Squaw Pass: Our Smelliest Ride

This past weekend, fellow cyclist, Jared, and I rode up Squaw pass in an effort to get my gears and rear in line before the Triple Bypass July 11. We rode from Littleton through Morrison through Evergreen up to Squaw Mountain and never-have-I-ever experienced so many awesome smells.  There was an array of scents: pine, greenery, flowers, bbq, smoke, rain, fresh, clean, cologne..

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It was a bit of a climb, to say the least, but then again, it wasn’t as hard as I was expecting. I was sure I’d be walking it up in parts based off what others have told me about Squaw Pass. I didn’t. I didn’t even come close to having to. Now, don’t get me wrong: this was no bike through the park (or was it?), but people have gone through great lengths to describe to me the amount of effort it takes to climb Squaw Pass. I was told this was the hardest of the climbs in the Triple Bypass. It felt like a combination of Deer Creek Canyon in Littleton and Lookout Mountain in Golden, both of which I ride regularly.

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And when I almost reached a point of total exertion and raw arse, I’d look over the shoulder and boom, beautiful view & fresh air. Nothing beats Colorado. Where else can I go from my house in Littleton to the top of a pass and back in five hours with scenery and smell of pine likes this? To top it all off, we somehow managed to avoid a torrential downpour, but were able to enjoy the smell of freshly poured rain.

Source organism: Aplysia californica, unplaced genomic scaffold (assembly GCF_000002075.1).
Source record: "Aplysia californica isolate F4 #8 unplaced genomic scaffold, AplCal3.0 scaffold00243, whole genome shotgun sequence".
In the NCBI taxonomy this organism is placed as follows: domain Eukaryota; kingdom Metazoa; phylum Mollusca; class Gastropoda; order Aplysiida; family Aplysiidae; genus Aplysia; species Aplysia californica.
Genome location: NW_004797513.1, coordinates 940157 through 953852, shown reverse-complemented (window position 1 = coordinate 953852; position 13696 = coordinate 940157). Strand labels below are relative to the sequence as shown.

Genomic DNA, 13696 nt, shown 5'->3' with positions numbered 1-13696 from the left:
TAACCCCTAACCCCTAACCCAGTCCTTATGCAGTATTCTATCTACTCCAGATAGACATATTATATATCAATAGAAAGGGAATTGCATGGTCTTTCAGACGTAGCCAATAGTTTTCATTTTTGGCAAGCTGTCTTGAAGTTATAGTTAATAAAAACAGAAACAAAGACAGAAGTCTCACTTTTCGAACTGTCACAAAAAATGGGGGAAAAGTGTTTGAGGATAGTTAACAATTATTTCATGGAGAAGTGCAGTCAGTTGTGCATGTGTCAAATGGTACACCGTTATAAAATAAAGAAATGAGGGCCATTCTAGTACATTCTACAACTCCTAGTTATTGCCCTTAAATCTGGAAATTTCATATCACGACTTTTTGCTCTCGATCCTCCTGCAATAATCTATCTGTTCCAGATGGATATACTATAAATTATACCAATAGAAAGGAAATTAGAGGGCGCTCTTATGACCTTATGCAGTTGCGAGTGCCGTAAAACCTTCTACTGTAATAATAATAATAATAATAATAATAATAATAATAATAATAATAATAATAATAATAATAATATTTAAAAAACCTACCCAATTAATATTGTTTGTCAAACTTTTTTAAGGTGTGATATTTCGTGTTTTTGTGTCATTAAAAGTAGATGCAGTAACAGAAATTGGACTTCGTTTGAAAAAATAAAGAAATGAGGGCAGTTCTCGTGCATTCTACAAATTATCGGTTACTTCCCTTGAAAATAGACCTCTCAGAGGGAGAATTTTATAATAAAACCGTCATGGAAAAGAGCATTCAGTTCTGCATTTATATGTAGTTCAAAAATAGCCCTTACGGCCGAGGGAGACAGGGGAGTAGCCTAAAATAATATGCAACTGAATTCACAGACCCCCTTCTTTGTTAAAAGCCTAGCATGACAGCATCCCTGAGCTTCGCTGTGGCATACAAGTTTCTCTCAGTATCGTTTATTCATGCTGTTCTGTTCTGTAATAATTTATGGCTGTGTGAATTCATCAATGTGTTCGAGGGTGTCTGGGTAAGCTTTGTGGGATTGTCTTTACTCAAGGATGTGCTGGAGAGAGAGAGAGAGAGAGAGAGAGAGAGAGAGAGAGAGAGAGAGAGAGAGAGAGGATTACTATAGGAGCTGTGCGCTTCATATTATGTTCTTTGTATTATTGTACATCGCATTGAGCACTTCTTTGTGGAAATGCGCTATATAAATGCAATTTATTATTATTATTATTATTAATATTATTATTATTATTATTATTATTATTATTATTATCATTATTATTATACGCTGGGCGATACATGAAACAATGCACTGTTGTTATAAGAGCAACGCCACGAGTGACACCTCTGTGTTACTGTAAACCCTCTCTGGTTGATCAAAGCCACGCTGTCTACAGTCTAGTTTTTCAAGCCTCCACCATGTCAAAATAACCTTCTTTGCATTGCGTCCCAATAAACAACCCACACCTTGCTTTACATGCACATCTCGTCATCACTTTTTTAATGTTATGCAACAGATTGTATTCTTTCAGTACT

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The only thing that bummed me out about my ride was my new bike, Thunder. It has been squealing when I hit inclines. The bike works just fine, but I don’t need to hear it working. It’s like having an annoying co-worker: you expect them to do their job, but when they do it, they have to boast about it. It’s like, yeah, Thunder, I get your gears are working hard, but you don’t have to remind me with every wheel rotation. Also, the brakes. Holy smokes. They’re loud. When I was getting fitted for the bike, I was told there was something on my brake pads that needed to be sanded off. The guy didn’t have the time to do it then and instructed I come back another time. I was afraid I’d have braking problems, but he assured me it would just be loud. And it is. Again, the boastful co-worker.

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I got a bit dirty through our ride, but that’s how I know I did it good. My suggestion for folks going up Squaw Pass: Lots and lots of chamois cream, mentally prepare for no relief the entire ride up, and make sure you have your gears and bike in line so you don’t have to hear how hard it’s working. We’re all working hard. No need to brag.



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I talk to myself out loud.


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